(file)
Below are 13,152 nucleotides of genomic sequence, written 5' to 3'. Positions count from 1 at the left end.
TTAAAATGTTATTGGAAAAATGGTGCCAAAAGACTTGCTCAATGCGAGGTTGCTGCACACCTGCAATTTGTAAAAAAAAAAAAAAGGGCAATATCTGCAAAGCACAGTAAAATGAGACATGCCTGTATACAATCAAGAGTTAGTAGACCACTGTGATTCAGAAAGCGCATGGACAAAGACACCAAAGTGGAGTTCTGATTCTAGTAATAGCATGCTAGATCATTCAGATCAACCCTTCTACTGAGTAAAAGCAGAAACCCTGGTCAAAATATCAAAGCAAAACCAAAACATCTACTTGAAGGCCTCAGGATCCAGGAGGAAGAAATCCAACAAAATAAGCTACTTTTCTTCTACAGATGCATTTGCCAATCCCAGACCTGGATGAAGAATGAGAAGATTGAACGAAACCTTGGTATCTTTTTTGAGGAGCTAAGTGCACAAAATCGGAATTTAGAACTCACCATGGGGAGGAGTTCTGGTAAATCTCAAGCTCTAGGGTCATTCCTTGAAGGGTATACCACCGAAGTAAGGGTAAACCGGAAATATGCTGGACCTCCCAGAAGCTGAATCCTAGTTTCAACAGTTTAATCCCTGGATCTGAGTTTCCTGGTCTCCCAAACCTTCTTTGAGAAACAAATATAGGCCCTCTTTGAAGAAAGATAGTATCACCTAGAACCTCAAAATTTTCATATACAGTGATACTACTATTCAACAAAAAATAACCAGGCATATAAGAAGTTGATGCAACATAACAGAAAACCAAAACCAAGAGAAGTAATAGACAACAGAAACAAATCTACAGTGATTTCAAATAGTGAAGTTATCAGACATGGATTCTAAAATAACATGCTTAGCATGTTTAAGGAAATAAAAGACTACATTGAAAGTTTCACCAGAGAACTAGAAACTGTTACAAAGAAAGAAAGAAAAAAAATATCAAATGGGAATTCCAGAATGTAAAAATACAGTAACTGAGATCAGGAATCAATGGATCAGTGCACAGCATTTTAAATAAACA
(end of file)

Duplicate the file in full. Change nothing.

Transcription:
Below are 13,152 nucleotides of genomic sequence, written 5' to 3'. Positions count from 1 at the left end.
TTAAAATGTTATTGGAAAAATGGTGCCAAAAGACTTGCTCAATGCGAGGTTGCTGCACACCTGCAATTTGTAAAAAAAAAAAAAAGGGCAATATCTGCAAAGCACAGTAAAATGAGACATGCCTGTATACAATCAAGAGTTAGTAGACCACTGTGATTCAGAAAGCGCATGGACAAAGACACCAAAGTGGAGTTCTGATTCTAGTAATAGCATGCTAGATCATTCAGATCAACCCTTCTACTGAGTAAAAGCAGAAACCCTGGTCAAAATATCAAAGCAAAACCAAAACATCTACTTGAAGGCCTCAGGATCCAGGAGGAAGAAATCCAACAAAATAAGCTACTTTTCTTCTACAGATGCATTTGCCAATCCCAGACCTGGATGAAGAATGAGAAGATTGAACGAAACCTTGGTATCTTTTTTGAGGAGCTAAGTGCACAAAATCGGAATTTAGAACTCACCATGGGGAGGAGTTCTGGTAAATCTCAAGCTCTAGGGTCATTCCTTGAAGGGTATACCACCGAAGTAAGGGTAAACCGGAAATATGCTGGACCTCCCAGAAGCTGAATCCTAGTTTCAACAGTTTAATCCCTGGATCTGAGTTTCCTGGTCTCCCAAACCTTCTTTGAGAAACAAATATAGGCCCTCTTTGAAGAAAGATAGTATCACCTAGAACCTCAAAATTTTCATATACAGTGATACTACTATTCAACAAAAAATAACCAGGCATATAAGAAGTTGATGCAACATAACAGAAAACCAAAACCAAGAGAAGTAATAGACAACAGAAACAAATCTACAGTGATTTCAAATAGTGAAGTTATCAGACATGGATTCTAAAATAACATGCTTAGCATGTTTAAGGAAATAAAAGACTACATTGAAAGTTTCACCAGAGAACTAGAAACTGTTACAAAGAAAGAAAGAAAAAAAATATCAAATGGGAATTCCAGAATGTAAAAATACAGTAACTGAGATCAGGAATCAATGGATCAGTGCACAGCATTTTAAATAAACA